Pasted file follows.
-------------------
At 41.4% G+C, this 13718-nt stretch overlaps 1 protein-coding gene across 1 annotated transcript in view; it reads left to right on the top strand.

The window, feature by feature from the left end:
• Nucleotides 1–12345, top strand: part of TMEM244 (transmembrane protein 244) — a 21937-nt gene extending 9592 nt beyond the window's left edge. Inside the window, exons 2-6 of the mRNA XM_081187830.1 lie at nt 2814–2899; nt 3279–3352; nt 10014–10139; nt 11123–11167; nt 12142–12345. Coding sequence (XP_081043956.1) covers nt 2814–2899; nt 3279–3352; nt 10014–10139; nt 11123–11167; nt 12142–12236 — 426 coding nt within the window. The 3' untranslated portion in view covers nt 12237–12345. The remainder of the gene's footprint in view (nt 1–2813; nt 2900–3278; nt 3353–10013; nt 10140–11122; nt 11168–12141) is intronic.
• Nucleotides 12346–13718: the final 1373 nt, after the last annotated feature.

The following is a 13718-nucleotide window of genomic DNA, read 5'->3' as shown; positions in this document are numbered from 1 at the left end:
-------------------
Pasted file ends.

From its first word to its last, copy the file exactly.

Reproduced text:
At 41.4% G+C, this 13718-nt stretch overlaps 1 protein-coding gene across 1 annotated transcript in view; it reads left to right on the top strand.

The window, feature by feature from the left end:
• Nucleotides 1–12345, top strand: part of TMEM244 (transmembrane protein 244) — a 21937-nt gene extending 9592 nt beyond the window's left edge. Inside the window, exons 2-6 of the mRNA XM_081187830.1 lie at nt 2814–2899; nt 3279–3352; nt 10014–10139; nt 11123–11167; nt 12142–12345. Coding sequence (XP_081043956.1) covers nt 2814–2899; nt 3279–3352; nt 10014–10139; nt 11123–11167; nt 12142–12236 — 426 coding nt within the window. The 3' untranslated portion in view covers nt 12237–12345. The remainder of the gene's footprint in view (nt 1–2813; nt 2900–3278; nt 3353–10013; nt 10140–11122; nt 11168–12141) is intronic.
• Nucleotides 12346–13718: the final 1373 nt, after the last annotated feature.

The following is a 13718-nucleotide window of genomic DNA, read 5'->3' as shown; positions in this document are numbered from 1 at the left end: